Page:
The large enterprise IT service providers that corporate technology professionals deal with daily have been joined by a host of start-ups, cloud providers, consumer technology companies, and marketing agencies with technology ambitions.

While many of these new companies will merge, go under, or be acquired by the large providers, the range of choice in areas such as collaboration, analytics, mobility, integration, and digital marketing is only going to rise.

This creates opportunities for companies that are flexible enough to take advantage, but many will find their hands are tied by their sourcing policies.

The CIO at a large multinational recently told us that they only work with a small group of enterprise partners so, if a small provider develops an interesting new IT capability, they “wait until one of our enterprise partners copies the innovation, or buys the vendor.”

They give competitors who work with the original provider a head start of months or years, and in a world where 75% of digital marketing capabilities go from pilot to mainstream in less than six months, it is hard to see this as a sustainable strategy.


Today, many IT teams have two goals when managing sourcing partners:

1) Reduce sourcing cost and complexity: Companies consolidate their technology purchasing with a small number of enterprise partners to gain scale benefits, reduce management overhead and technical complexity, and (at least in theory) allow the chosen few to develop a better knowledge of the client.

Cost and complexity are further constrained by thorough evaluation processes and performance metrics and by insisting on detailed, standardised contracts.

2) Manage sourcing risk: Companies minimize risk or transfer it to the vendor by bringing in their legal and audit teams, introducing yet more assessments, and requiring additional contractual language.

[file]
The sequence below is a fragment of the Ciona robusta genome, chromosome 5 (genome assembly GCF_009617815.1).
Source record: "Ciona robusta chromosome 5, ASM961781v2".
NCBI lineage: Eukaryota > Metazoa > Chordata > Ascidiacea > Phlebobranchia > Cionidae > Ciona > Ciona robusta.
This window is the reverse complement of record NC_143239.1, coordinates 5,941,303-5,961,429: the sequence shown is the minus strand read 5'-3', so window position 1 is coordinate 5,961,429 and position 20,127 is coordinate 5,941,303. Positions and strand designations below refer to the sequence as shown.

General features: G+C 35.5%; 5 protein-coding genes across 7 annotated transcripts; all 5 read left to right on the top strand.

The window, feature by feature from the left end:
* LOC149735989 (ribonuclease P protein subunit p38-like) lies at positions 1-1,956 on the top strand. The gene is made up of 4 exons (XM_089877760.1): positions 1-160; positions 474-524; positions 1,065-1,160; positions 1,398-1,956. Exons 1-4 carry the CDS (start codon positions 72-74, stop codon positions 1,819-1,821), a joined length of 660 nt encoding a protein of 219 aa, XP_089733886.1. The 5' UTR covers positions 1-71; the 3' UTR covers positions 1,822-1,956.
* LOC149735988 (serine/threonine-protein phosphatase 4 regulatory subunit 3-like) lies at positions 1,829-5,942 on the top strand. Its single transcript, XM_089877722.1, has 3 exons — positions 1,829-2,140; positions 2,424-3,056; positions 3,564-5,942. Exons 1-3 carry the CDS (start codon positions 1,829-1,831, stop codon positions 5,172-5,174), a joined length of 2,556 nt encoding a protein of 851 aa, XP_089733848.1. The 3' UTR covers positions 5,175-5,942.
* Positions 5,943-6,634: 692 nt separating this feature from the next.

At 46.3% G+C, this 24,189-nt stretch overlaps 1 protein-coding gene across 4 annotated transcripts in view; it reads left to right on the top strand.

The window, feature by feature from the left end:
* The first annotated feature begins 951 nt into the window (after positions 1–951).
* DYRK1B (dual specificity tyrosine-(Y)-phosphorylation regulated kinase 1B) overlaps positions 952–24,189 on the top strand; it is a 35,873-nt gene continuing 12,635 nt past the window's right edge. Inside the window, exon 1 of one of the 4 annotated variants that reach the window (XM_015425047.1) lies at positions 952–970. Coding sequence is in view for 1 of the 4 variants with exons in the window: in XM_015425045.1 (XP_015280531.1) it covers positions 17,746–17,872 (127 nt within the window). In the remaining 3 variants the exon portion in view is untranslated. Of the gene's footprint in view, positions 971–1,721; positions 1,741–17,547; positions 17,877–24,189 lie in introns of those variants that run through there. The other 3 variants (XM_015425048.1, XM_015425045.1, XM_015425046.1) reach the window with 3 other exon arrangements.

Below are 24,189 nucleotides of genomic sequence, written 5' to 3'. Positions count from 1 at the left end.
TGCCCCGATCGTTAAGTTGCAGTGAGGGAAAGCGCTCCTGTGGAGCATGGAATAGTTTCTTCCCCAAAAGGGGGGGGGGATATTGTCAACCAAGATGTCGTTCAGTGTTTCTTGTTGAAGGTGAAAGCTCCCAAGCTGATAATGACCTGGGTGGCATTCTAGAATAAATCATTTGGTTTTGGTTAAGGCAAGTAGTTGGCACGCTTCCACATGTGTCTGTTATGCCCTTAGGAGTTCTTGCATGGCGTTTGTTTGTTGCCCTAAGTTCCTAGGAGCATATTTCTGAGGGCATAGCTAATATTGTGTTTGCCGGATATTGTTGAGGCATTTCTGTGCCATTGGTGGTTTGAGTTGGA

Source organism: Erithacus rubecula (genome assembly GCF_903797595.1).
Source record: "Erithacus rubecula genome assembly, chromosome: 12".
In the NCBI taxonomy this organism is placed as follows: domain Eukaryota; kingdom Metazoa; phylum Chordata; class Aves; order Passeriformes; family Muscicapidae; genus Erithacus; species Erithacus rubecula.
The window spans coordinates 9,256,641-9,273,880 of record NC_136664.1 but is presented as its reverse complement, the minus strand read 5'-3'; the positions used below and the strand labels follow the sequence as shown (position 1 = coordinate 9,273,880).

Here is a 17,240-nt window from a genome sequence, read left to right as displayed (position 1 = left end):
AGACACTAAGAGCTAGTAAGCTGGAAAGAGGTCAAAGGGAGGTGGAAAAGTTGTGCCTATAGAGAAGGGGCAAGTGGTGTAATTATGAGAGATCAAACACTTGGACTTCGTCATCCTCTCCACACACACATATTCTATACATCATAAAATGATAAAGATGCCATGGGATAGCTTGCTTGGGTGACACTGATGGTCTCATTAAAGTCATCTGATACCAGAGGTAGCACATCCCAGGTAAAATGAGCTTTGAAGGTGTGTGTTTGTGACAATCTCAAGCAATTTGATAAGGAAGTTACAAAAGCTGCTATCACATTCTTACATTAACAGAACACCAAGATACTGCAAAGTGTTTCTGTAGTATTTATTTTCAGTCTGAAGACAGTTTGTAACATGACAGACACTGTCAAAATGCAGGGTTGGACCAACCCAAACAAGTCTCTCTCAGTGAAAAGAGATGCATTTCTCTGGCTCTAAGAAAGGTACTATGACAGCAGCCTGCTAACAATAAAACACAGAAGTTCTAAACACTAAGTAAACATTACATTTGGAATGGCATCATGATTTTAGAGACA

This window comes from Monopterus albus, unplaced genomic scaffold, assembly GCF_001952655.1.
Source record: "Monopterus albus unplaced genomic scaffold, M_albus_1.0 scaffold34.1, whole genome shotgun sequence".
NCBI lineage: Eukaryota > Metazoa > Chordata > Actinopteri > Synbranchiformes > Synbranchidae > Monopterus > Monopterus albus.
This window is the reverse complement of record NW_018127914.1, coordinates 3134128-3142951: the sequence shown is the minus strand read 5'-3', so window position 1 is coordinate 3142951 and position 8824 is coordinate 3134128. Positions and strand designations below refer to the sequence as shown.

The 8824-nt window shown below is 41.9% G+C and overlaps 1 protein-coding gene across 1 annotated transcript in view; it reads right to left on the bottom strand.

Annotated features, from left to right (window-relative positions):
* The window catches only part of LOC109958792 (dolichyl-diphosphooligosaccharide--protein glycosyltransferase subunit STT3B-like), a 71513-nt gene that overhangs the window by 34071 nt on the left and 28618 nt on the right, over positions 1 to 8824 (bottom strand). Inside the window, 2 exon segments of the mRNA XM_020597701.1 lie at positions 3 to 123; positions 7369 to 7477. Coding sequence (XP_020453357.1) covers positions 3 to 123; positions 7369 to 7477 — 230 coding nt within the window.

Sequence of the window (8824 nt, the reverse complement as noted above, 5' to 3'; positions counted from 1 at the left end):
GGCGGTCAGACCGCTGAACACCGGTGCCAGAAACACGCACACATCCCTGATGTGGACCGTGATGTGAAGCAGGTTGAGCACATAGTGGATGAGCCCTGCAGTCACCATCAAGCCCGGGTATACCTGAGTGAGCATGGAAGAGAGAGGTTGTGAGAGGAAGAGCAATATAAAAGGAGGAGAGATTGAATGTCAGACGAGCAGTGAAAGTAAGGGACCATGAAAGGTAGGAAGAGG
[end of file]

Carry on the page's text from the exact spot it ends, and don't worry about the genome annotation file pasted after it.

These goals are important; no firm wants to return to the days of ad hoc, subscale IT purchasing, or vendors who perform so badly that they jeopardize their clients’ businesses.

But the main side-effect of managing cost and risk so rigorously is that vendor selection and management become slow and onerous for all.


To exploit innovative ideas rapidly, progressive companies have made their IT sourcing policies more flexible in three areas.

1) Lower the bar for small-scale experiments

Fail fast, fail cheap is the watchword for innovation in IT, but it is hard to fail fast if it takes months to get approval to work with a new vendor that offers an innovative capability.

We have seen some companies define an alternative, lightweight process for evaluating vendors when the aim is a proof of concept or pilot project rather than large-scale deployment.

2) Make allowances for start-ups

Sometimes a small or nascent vendor comes up with a capability that would make a real difference to company performance and isn’t available from anyone else.

In these circumstances, one senior IT leader recently told us that although they insist that the vendor signs the same risk indemnification clauses as their other providers, they know that the vendor doesn’t have the resources to fulfil their obligations if the worst happens.

Rather than introduce flexibility tacitly, it would be better to strip down the requirements and introduce other mitigation steps instead. This approach may also be useful when working with large providers of consumer technologies who are reluctant to make allowances for enterprise buyers.

Another issue that arises with emerging providers is their commercial naivety. In extreme cases, they may even need to be coached on how to negotiate with and support a large corporate customer.

3) Treat cloud providers differently

Evaluating cloud providers creates a dilemma. On one hand, the security, performance and ongoing viability of the provider is more important than when buying traditional on-premise software, and as the provider probably relies on other providers for hosting, their security, performance, and viability must also be assessed.

On the other hand, a thorough evaluation is hard if the provider has been chosen by a business leader who may not even consider it an “IT vendor.” One approach to addressing this dilemma is to establish separate cloud assessment criteria and involve business leaders in overseeing the evaluation.

One company that does this finds that business leaders are more likely to engage with the process if they have a stake in running it, and if it isn’t perceived as governance by IT.